There are surprisingly few French cafés and restaurants in Adelaide so when my daughter Georgi excitedly told me that an authentic French crêperie had opened up in the East End, just a couple of streets from her apartment, I couldn’t wait to visit. Yesterday morning, I finally made it to Le Carpe Diem with my youngest daughter Anni, who has already made it her ‘local’.
We are greeted with a round of friendly bonjours and the sweet smell of French pastries: pains au chocolat, croissants and sticky pains aux raisins. The two storey crêperie is cosy and pretty with an urban-farmhouse feel and French touches. Garou is playing in the background and steam swirls from a crêpe sizzling on the hotplate. Despite only being open for seven weeks, the place is full.
In true French style the crêperie offers an extensive list of paper-thin galettes (savoury crêpes), their crisp lacy edges folded into big square envelopes, and tender dessert crêpes made from wheat flour. Among the sweet delights are ‘chocolate, banana and coconut with coconut chocolate ice cream’, and simple classics like sugar and lemon (an inexpensive snack at $5) and chestnut cream. The galettes are made from buckwheat flour, which is gluten free, and diners can substitute a sweet crêpe with galette batter if they wish.
Anni and I both opt for a galette. I can’t go past the classic jambon-fromage (ham and Swiss gruyère cheese), while Anni chooses smoked salmon with gruyère, crème fraîche and dill. Both are tasty and authentic. Other tempting toppings on the menu are chèvre frais with tomato, and blue d’Auvergne, walnut and crème fraîche.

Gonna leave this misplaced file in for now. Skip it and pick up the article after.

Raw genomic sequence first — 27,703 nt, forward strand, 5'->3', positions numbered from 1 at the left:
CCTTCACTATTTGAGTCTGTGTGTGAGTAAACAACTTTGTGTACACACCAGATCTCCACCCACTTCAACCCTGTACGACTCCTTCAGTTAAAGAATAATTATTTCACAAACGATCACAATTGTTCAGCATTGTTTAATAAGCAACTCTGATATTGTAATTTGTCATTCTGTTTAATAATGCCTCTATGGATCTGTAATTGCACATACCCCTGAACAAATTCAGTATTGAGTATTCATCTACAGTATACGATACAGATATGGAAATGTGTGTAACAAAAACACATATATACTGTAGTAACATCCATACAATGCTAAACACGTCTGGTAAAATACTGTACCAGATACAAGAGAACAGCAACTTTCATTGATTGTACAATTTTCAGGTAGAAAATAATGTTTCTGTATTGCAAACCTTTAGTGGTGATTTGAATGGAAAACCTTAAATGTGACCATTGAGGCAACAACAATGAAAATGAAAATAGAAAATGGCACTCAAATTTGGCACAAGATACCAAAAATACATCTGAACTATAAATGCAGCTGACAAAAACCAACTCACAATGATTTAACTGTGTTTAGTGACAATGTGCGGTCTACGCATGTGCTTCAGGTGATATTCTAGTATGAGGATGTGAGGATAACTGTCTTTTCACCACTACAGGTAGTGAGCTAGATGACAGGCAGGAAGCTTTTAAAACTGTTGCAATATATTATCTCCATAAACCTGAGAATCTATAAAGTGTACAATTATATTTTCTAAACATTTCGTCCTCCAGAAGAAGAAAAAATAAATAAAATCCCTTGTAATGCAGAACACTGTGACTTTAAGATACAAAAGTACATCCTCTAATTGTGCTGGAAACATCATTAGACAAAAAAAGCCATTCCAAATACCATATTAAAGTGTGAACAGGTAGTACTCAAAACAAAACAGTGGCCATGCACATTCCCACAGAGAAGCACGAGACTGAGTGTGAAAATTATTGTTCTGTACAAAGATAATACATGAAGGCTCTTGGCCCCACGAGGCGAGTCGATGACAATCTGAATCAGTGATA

Anni enjoys a Le Vert, a refreshing green juice made from kiwi, apple, pear and grape, a difficult choice for her to make considering there is also Orangina and peppermint cordial on the drinks list, all memories from her childhood. For a true Breton experience, diners can accompany their galette with French cider served in either a pichet or a bolée, the traditional earthenware bowl used to serve cider in Brittany, which keeps it cold.
The ubiquitous crêpe is often mistreated in France but if you’re keen to taste the real thing while visiting Paris, head to my favourite crêperie, Breizh Café, in the ever-so-cool Upper Marais. Breizh is the Breton word for Brittany, birthplace of the crêpe, and Breton Bertrand Larcher whips up the best using high quality, organic ingredients including the famous Bordier butter from Brittany and homemade salted butter caramel, available in jars to take away. There is also a list of sparkling ciders.
Le Carpe Diem is owned by Djami and Dale Goodes and after we finish our galettes we chat to Djami. I learn that the couple and their two children have only recently moved to Adelaide after 10 years in Paris where they owned a café in Asnières-Sur-Seine. Djami is Parisian and Dale is from Adelaide, and the pull to reconnect their children with their Australian roots and spend time with family here was a major force in their decision to move. There seems to be many similarities in our lives. After attending a particularly rigorous school in Paris their children are finding school in Adelaide more relaxed. ‘The quality of life is much better here for my children,’ says Djami.
We talk about The Little Paris Kitchen, a delightful show on SBS One with Rachel Khoo who cooks up French fare from her tiny flat in Paris. Djami recommends www.mylittleparis.com, an interesting website that’s full of tips, advice and idées du jour…from hot new Parisian terraces to where to buy a chic new dress for the summer.
We leave Carpe Diem amid a flurry of au revoirs, already planning our next rendezvous.